Juan Gabriel Vasquez’s The Informers11 October, 2012
The Informers by Colombian author Juan Gabriel Vasquez is a fascinating book which poses a lot of questions. The story is deceptively simple: a reversal of reputation prompted by a seemingly innocuous book which unravels more than its author can possibly have imagined or intended.
The narrator, Gabriel Santoro, a young journalist, has written a book “A Life in Exile” which records the life of Sara Guterman, a Jewish woman and friend of the family, who arrived in Colombia in 1938 having escaped with her family from Nazi Germany. What on the face of it seems a well-worn and unexceptional theme soon pivots the story in a totally different direction and casts the journalist’s father (also Gabriel Santoro), an eminent rhetorician who teaches lawyers in the Supreme Court, in an unfavourable light. He in turn, anxious to preserve his reputation, traduces his son’s book in a withering newspaper review.
The can opens and the worms duly emerge. The story goes back to 1941, when the invasion of Pearl Harbour turns Colombia’s tolerance of the Axis powers, in the form of the German expatriate community in the port city of Barranquilla, on its head. A crackdown and blacklisting of German immigrants (at the behest of the US State Department) – some of whom are long settled and integrated – is typically indiscriminate, especially so for the Deresser family who are ruined as a consequence of the collapse of their business and incarceration in the Hotel Sabaneta, Fusagasugá internment camp. All this might be just an unfortunate turn of history but there is more to it than that.
The subject of what happened to the Deressers becomes something of an obsession for Santoro, Jr. There is a disjuncture in the tale; things just don’t add up. Konrad Deresser’s wife leaves him and his son, Enrique, in his 20s, and a close friend of Gabriel Santoro, Sr., seems to disappear without trace. Then there is the matter of the machete attack on the journalist’s father which leaves him with just the thumb on his right hand. Santoro, Sr., confided to Sara Guterman: “I killed the old man, Sara, I fucked up their lives. It’s all my fault.” The ingredients are all there but do they really make sense?
The action moves on when Gabriel Santoro, Sr., a widower, convalescing from a heart bypass operation, forms a relationship with his physiotherapist, Angelina. “I’m in no position to make demands,” he says, “if Virgil falls into your life you don’t start cross-examining.” All seems set for a second chance but that’s not what happens. The relationship turns sour on a trip to Medellín, to settle some as yet unspecified business, Gabriel Santoro, Sr., is killed when his car is involved in a collision with a bus. There it might have ended but for one thing. Santoro had confided something to his lover.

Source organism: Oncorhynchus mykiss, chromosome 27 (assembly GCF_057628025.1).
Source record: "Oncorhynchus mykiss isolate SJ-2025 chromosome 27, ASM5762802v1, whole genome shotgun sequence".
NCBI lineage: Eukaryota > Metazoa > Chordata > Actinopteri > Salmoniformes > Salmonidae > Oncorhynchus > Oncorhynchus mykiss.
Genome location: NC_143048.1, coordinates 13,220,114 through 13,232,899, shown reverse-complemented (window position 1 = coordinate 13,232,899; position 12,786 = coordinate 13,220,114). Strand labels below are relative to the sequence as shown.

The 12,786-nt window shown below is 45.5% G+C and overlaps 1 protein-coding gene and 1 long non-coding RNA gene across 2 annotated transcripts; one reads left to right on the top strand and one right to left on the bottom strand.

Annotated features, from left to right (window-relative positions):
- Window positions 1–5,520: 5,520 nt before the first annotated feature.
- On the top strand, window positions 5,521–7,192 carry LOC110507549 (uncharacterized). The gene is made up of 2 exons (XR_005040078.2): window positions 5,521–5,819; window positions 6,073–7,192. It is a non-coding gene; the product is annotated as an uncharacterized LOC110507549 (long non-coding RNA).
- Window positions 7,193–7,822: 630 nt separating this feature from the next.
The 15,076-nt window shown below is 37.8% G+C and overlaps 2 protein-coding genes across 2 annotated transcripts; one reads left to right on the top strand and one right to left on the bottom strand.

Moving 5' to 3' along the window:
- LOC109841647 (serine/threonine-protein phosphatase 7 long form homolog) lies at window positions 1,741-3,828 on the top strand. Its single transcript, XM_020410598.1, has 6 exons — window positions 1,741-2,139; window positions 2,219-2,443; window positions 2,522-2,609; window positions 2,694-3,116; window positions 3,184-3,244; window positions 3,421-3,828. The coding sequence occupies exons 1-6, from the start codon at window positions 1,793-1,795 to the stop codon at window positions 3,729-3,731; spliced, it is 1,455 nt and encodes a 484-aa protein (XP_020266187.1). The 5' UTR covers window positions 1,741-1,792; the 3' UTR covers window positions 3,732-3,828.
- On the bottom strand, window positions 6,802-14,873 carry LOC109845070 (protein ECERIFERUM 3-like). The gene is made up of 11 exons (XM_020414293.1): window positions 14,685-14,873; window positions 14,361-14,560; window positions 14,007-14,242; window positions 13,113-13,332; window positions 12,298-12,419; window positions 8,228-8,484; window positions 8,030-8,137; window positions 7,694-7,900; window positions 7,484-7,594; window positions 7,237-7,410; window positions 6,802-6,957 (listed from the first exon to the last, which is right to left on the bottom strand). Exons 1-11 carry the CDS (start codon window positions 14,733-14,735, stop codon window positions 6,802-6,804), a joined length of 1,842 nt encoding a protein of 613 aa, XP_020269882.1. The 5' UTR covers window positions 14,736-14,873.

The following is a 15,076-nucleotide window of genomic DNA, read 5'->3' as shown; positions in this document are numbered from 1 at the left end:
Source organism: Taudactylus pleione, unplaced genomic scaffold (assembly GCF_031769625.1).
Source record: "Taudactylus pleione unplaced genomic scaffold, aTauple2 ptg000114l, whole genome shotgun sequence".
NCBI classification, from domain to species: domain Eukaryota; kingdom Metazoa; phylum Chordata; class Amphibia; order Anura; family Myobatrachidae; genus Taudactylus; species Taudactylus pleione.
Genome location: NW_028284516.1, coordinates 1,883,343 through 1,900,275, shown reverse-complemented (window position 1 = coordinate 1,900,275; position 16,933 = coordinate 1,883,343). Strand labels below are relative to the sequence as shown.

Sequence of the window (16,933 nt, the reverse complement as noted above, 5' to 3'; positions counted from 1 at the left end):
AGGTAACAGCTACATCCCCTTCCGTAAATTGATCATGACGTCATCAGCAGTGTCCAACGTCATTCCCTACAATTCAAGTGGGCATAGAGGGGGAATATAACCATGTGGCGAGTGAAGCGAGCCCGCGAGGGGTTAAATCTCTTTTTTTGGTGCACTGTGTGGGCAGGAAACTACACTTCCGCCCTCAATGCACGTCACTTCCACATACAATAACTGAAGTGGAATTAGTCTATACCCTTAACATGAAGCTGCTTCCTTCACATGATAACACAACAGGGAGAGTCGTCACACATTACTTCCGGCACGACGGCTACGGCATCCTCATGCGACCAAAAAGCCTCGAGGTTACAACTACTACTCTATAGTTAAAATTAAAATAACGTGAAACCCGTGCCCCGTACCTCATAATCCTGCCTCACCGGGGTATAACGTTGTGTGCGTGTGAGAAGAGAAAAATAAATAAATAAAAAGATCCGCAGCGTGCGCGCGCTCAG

The fallout contains more revelations. It transpires that Santoro, Sr., has told Angelina “everything”. When he goes out and doesn’t return she feels spurned. She goes back to Bogotá holding the inflammable knowledge that the great rhetorician, respected and lauded by his country, has a dark secret. She goes on TV and spills the beans. Gabriel Santoro, Jr., believes this to be pique and that she’s merely diverted her personal disenchantment and sense of injustice onto a harmless old man. But has she? He can’t let it rest – he has to get the bottom of it.
Redemption or perdition
The story prompts another book, “The Informers”, where Santoro, Jr., explores Colombia’s wartime past with disturbing results. It’s a story of betrayal; the power of conscience; the distortion of truth; the corrosiveness of hubris and ultimately the need to atone. The character of Sara Guterman says: “Can you imagine if you couldn’t take back what you’ve said?” It’s a rhetorical aside in a story which hangs on a deliberate but unexplained perfidy.
Wilderness of pain
“Memento mori” is a motif writ into the landscape and the text; sometimes in general, sometimes in particular. Gabriel Santoro, Sr., the acerbic pedant and rhetorician, remarks at one point, “40 years in this city [Bogota] where people kill each other out of habit.” There are allusions to historical events. Sara says at one point: “When they killed him [Jorge Eliécer Gaitán, the Liberal presidential candidate assassinated in 1948] we all knew this country would never recover.” Thereafter, the appearance in the text of certain names comes like Stations of the Cross or floral tributes laid at the site of a road accident. Colombia’s political and social landscape is littered with corpses: the assassinations of Rodrigo Lara Bonilla (1984), Jaime Pardo (1987), Luis Carlos Galán (1989), Carlos Pizarro (1990) and Andrés Escobar (1994), the footballer, whose own goal in the 1994 World Cup, led to his becoming a votive offering to the irrational and the indiscriminate murder of civilians in the Los Tres Elefantes (1990) and Centra 93 (1993) bombings in Bogota. These incidents will be familiar to Colombians but less so to others.
Suffice to say, the splendid dust cover attributes aren’t just mindless hyperbole in this instance – they’re actually true. Read it!
Juan Gabriel Vasquez’s The Informers is published by Bloomsbury and be bought from Amazon and other bookstores.
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